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Natural remedies for treating poison ivy, oak and sumac

By HERWriter
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Written by Chris Kilham

Green is good, right? Yes, for the most part. But beware of poison ivy, oak and sumac – three green plants that will make you itch like crazy. These plants all cause contact dermatitis, producing redness and rash. The ingredient in these plants that causes such discomfort is called urushiol. This nasty compound is so toxic, an amount required to sit on the head of a pin will cause a rash in 500 people.

Sensitivity to urushiol-containing plants is the most common allergic skin reaction in the U.S. Over half of the population gets affected by poison ivy and its botanical cousins. And poison ivy, oak and sumac aren’t the only plants that contain urushiol. This compound also occurs on mango, cashew nut trees, India’s “ink nut,” the Malaysian rengas tree, and ginkgo trees. I have contracted terrible urushiol-related rash in the rainforest of Ghana, Africa, in Mexico, and in India – all as a result of contact with plants.

If you make contact with any of these plants, the best thing to do is wash thoroughly before reaction occurs. The company Tecnu makes a wonderful line of products specifically for poison ivy and its cousins, and washing with Tecnu soap can prevent a blooming rash. But if you miss out on catching allergy early, there are remedies you can use to help relieve the terrible itching and redness that occur.

Baking soda paste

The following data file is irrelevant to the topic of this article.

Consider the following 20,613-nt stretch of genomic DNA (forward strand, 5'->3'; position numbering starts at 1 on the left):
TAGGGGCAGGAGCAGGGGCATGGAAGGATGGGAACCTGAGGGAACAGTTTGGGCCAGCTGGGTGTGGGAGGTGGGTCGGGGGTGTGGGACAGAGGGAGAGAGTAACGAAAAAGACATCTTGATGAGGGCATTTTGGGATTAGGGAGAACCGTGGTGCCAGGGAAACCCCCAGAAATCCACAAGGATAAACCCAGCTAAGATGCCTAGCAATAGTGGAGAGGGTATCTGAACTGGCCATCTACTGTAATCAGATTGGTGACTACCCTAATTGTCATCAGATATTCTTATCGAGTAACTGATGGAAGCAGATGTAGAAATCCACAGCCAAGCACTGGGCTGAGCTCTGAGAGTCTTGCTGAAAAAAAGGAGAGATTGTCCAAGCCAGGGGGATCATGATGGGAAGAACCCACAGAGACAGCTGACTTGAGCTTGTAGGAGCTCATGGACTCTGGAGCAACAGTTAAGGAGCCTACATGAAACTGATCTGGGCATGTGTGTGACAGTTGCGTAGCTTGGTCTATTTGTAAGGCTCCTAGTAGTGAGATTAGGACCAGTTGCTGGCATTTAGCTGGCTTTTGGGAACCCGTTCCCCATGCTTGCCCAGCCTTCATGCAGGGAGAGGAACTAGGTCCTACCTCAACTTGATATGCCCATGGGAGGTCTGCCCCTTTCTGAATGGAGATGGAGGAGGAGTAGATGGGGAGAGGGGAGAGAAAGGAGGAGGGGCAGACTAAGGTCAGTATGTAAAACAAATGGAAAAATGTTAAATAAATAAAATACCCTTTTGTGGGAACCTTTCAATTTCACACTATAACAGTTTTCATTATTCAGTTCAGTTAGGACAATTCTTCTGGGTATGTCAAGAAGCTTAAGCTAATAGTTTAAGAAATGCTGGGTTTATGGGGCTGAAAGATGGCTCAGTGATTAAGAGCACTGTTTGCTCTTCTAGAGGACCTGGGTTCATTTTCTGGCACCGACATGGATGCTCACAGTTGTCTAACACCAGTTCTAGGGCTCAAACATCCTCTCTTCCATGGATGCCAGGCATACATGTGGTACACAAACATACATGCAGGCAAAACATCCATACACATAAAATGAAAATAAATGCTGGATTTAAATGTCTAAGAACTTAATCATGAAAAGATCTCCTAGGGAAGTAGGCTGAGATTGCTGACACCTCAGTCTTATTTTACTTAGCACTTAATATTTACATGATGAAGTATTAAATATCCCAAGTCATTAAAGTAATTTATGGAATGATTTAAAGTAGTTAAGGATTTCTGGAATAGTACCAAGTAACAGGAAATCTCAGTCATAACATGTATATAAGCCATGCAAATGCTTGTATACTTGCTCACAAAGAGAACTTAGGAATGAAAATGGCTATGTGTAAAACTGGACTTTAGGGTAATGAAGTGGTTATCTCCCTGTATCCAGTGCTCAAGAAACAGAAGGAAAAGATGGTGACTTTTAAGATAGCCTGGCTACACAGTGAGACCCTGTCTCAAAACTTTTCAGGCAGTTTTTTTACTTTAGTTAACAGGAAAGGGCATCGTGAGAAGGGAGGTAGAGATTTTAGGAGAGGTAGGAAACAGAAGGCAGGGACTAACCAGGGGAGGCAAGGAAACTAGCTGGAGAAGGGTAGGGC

Found in most kitchens, common baking soda is a great natural remedy for the itchiness associated with a poison ivy rash. To help relieve itching, place 1/2 a cup of baking soda in a bath tub filled with warm water. You can also mix three teaspoons of baking soda with one teaspoon of water and mix until it forms a paste. Apply this paste to the infected area to relieve itching and irritation that’s associated with a poison ivy rash.

Witch hazel

Made from the bark of the witch hazel tree, this astringent splash relieves the itch of poison ivy and tightens skin. Wherever you have a rash, apply witch hazel. The cooling, soothing extract will not get rid of the rash, but it will calm it down.

Aloe vera

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We value and respect our HERWriters' experiences, but everyone is different. Many of our writers are speaking from personal experience, and what's worked for them may not work for you. Their articles are not a substitute for medical advice, although we hope you can gain knowledge from their insight.

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